spontaneously in shooting Jose and without the conscious
objective of causing Jose's death.
Second, this Court respectfully disagrees with Policano
insofar as it conducts a de novo analysis of how New York
State case law should apply to the facts of that case. Policano
essentially begins and ends with the district court's careful and
detailed review of New York law, leading to its conclusion that
New York law does not permit a conviction for depraved
indifference murder under the facts presented at the petitioner's
trial. See 2004 WL 1960203, at *5-*9. Policano engages in
this analysis, however, as if it were reaching an independent
judgment on the application of New York law. Thus, Policano
gives no consideration to whether the Due Process "fair notice"
or "fair warning" requirement was satisfied at the time of
Policano's crime. Indeed, Policano cites no case law on this
doctrine at all or on the doctrine that a habeas court must defer
to a state court's interpretation of its own laws. In the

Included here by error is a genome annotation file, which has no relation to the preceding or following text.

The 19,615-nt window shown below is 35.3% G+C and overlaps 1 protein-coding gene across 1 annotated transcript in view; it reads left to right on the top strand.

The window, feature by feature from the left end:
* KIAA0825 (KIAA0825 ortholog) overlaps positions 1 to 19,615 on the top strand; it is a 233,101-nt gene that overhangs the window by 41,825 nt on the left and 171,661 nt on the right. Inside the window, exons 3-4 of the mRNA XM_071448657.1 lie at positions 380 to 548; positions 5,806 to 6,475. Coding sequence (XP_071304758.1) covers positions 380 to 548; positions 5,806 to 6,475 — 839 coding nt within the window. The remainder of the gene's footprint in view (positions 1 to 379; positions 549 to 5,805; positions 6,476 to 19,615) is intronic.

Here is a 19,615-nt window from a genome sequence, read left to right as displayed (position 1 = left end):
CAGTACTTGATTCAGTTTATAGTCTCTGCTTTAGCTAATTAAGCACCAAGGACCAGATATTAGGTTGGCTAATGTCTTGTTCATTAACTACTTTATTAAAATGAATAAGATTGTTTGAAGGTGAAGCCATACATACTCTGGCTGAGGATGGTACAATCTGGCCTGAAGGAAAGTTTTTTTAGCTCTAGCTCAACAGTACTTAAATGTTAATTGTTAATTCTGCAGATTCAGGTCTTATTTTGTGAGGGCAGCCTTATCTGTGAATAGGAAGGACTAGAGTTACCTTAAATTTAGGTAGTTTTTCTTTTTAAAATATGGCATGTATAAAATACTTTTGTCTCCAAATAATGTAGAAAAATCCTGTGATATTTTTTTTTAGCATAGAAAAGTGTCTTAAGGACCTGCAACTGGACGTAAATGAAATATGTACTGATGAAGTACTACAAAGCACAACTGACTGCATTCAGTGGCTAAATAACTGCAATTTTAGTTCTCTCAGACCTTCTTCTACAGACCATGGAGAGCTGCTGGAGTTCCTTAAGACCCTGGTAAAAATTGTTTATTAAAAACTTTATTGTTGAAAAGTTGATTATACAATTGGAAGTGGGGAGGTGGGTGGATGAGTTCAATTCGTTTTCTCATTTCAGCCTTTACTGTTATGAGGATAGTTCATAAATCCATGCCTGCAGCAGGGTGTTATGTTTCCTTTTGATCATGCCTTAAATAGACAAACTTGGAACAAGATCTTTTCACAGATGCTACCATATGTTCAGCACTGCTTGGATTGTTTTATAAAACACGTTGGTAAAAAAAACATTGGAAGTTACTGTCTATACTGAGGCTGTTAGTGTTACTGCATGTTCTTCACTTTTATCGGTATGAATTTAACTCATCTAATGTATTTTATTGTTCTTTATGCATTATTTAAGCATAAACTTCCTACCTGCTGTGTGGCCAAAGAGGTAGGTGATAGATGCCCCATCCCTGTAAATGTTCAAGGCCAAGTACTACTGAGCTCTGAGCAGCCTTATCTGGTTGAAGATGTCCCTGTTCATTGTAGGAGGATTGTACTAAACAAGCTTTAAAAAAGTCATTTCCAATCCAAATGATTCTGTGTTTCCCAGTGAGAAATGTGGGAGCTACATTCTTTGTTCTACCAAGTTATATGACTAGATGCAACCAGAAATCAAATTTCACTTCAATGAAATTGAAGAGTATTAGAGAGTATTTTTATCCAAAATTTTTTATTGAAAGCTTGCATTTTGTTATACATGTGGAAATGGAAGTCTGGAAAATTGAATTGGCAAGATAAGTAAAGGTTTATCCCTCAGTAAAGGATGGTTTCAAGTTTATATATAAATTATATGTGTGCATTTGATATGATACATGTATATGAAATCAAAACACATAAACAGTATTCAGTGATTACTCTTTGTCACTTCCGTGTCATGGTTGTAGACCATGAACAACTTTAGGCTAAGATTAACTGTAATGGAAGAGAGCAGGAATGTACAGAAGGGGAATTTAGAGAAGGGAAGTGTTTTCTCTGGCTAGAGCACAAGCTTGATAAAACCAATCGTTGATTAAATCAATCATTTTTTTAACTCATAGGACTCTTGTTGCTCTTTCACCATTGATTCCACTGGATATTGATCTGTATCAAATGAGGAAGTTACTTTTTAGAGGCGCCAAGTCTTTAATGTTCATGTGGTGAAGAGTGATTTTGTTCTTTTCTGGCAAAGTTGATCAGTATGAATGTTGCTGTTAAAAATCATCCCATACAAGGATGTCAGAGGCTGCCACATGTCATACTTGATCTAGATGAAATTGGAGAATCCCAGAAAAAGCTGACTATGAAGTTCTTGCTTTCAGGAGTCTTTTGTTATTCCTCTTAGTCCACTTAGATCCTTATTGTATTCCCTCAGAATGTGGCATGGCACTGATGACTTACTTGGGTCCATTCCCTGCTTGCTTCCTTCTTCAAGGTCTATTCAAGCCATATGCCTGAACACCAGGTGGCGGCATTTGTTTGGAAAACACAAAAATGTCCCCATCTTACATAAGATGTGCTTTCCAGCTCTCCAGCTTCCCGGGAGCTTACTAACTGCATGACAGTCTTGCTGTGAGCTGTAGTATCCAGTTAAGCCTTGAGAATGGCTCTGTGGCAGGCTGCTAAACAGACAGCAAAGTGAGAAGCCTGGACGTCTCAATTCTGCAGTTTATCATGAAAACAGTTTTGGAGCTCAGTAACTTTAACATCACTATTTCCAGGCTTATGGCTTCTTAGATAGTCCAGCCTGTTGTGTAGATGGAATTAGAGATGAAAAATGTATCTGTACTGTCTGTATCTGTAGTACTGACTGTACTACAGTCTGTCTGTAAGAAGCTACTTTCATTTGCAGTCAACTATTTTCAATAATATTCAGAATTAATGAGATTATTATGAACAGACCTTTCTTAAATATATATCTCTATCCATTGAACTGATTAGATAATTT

Policano case, the Appellate Division of course had found that
the evidence presented at the petitioner's trial was contrary
to the conclusion of the federal habeas court legally
sufficient to establish petitioner's guilt beyond a reasonable
doubt. The federal habeas court in Policano, however, does not consider the question of whether deference is owed to
that decision and does not determine whether that interpretation
was "novel" even if it was, in the federal habeas court's view,
In this Court's view, the judgment of the Appellate Division on
the application of New York law to Salcedo's case is of critical
importance. As the Seventh Circuit put it:
When a state court enters or affirms a conviction, it
is saying that the evidence satisfies the legal
norms. These norms are for the state to select. State
law means what state courts say it means. See,
e.g., Garner v. Louisiana, 368 U.S. 157, 166
(1961) ("We of course are bound by a State's
interpretation of its own statute and will not